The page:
"The Mighty" author said it so well: "When we assume weight loss is a good thing without the person saying so themselves, we send the message that any lost weight is a win, when in fact, people can lose weight due to stress, illness, eating disorders, taking new medications and a multitude of other things.  This also sends a clear message to fat people that it's not OK to be fat, and that they should lose weight to fit in, too."

This happened to my boyfriend, though, because weight isn't a big issue to him, I doubt he even noticed.  A couple of years ago he was in and out of hospitals for months, extremely ill, while several teams of doctors tried to figure out what was wrong.  He was finally diagnosed with Stills Disease, a rare auto-immune disease similar to rheumatoid arthritis. Throughout the course of that horrible time, he lost about 45 pounds - and he's not a big guy to being with.  When he was finally strong enough to be able to get out and do things, a friend of his complimented him on how great he looked.  

All I could think about was the absolutely nightmarish way he got there - and how I had begged him to eat and drink during that whole time because he was so weak.  It tore me up inside and the one who said it is a big addiction recovery advocate.  Maybe he was just trying to think of something positive to say... but I really wish he would have emphasized how great it was that he was out of the hospitals and on the road to getting better.  If that same thing had happened to someone who was sensitive to eating issues, it could have spiraled them down to thinking that it was better to lose weight, no matter how you got there.

Sometimes I wonder about the future of medical science.  I have already heard one TedTalk speaker say it (Peter Attia - "What if We are Wrong About Diabetes?"  https://www.youtube.com/watch?v=UMhLBPPtlrY )- and I know there are others who are starting to believe it, but what if... WHAT IF... the reason I am so overweight is due TO a medical issue, not the other way around?  What if it doesn't have anything to do with my willpower or the fact that I don't exercise enough?  What if, in fact, diabetes is part of this same underlying medical issue?  What if no amount of willpower or dieting would change the basic underlying make-up of my chemistry and even if I lost weight, the other issues would still happen to me?

I know one result of this thought process... the shame at being overweight would be gone.  The self-hate would be gone too, and so someone in my condition would actually care enough to tackle being as healthy as possible, instead of giving up because who wants to work that hard to help someone you hate?

I dream that one day this will no longer be an issue.  In 150 years I hope that medical science will have come so far that they no longer blame the person for issues that are much, much deeper than something like willpower or being shamed into it fixing it (issues such as addiction, mental health, weight, etc).  I hope that they look back at where we are now and think of this the same way we now wonder how the most enlightened 150 years ago believed that bloodletting was the best way to cure illness.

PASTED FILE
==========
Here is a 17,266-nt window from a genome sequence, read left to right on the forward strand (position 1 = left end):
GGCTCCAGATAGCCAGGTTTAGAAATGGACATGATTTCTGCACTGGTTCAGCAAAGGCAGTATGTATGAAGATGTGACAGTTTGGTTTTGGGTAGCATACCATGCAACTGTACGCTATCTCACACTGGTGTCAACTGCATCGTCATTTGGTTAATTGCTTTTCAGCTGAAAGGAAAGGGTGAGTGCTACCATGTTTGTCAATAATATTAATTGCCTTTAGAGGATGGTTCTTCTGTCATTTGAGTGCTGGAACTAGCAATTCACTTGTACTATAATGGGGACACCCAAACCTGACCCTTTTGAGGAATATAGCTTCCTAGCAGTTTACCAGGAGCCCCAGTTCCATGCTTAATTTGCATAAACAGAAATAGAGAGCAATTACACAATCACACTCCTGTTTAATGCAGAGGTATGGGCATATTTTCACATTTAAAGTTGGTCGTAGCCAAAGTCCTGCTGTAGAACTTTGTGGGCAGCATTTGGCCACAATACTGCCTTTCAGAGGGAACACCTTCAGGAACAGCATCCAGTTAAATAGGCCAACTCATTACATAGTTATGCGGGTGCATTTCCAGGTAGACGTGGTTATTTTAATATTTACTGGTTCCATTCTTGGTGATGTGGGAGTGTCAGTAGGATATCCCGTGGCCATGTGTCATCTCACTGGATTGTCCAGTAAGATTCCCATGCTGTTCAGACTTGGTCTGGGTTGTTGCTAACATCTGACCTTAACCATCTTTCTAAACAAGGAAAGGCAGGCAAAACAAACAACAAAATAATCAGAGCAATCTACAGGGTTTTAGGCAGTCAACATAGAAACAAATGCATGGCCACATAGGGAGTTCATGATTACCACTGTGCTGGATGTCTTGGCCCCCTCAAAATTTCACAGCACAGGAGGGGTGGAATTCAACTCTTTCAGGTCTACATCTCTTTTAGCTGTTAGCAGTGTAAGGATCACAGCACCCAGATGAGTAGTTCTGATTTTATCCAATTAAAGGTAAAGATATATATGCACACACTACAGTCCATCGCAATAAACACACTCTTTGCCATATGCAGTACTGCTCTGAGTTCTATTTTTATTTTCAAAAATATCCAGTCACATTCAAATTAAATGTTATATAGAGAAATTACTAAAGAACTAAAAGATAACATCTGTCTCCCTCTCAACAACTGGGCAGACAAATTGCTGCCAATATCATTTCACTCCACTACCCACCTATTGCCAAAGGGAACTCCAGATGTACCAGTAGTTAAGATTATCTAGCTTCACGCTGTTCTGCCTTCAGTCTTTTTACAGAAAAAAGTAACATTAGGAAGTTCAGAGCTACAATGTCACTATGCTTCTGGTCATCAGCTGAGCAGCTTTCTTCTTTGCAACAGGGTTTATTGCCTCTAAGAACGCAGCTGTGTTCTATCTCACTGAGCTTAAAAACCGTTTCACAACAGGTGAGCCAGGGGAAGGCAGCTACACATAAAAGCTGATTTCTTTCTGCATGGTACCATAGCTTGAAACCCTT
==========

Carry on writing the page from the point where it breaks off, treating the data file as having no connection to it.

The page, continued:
I still need to lose weight.  I know I have an addiction to food and it's controlling my life.  I know that there are definitely health issues that are directly caused by my obesity.  But people, especially those in the medical field, need to realize that weight loss is not the most important aspect of life.  After all, true health is the goal - not a number on a scale.

Wednesday, December 25, 2019

Christmas is Here

I have had bad Christmas seasons before - the year I found out my husband wanted a divorce, the first Christmas I had as a truly single mom, the year I lost my job/career and decided to move back home... but this year has topped them all.  The biggest difference between those horrible years and this year is that it never got back.  I wasn't able to muscle-through and at least try by going through the motions.  I just couldn't work it up to care enough.

I chalk this up to major depression and some life events happening this month.  I haven't put up one decoration and have barely done any Christmas shopping.  I haven't gone to one Christmas party or event (well, with the exception of watching my daughter's college choir in their annual Christmas event - but I felt numb through the entire program).  My daughter and I make Christmas cookies together almost every year (very few exceptions), but that didn't happen.  We didn't even watch "A Charlie Brown Christmas" together - which is a staple for the two of us.

To top it off, my family Christmas is always on Christmas Eve because my daughter goes to her dad's the afternoon of the 24th and is there all day on the 25th.  So our Christmas Eve is the 23rd and our Christmas is the morning of the 24th.  Well, she had to work on the evening of the 23rd and I had a support group meeting I needed to go to.  So no Christmas Eve stuff happened.  Then I woke up with a bad headache, nausea, and some abdominal pain yesterday - on the 24th.  This has never happened before, but I didn't even have my daughter's Christmas gifts wrapped (she was basically the only one I bought for this year that needed to be wrapped).

It took all day to make myself just get up long enough to wrap those gifts (one was big and heavy and really difficult to wrap).  My daughter has never been one to wake up early to open presents (even as a little kid she preferred to sleep over seeing what Santa brought).  This year, though, she was in the same boat as me, except that she had done a little bit of decorating earlier in the month.  Yesterday, though, she was as depressed as I was - and so she didn't come down until late afternoon.  This gave me time to wrap the gifts before she came down.

I don't want to go into details, but the evening just got worse as it progressed.  I hoped that I would wake up today feeling better, but I don't.  Right before the nearest grocery store closed last night, I did have the foresight that I might feel this way - so I bought some snacks for my daughter's trip and some junk food to eat today.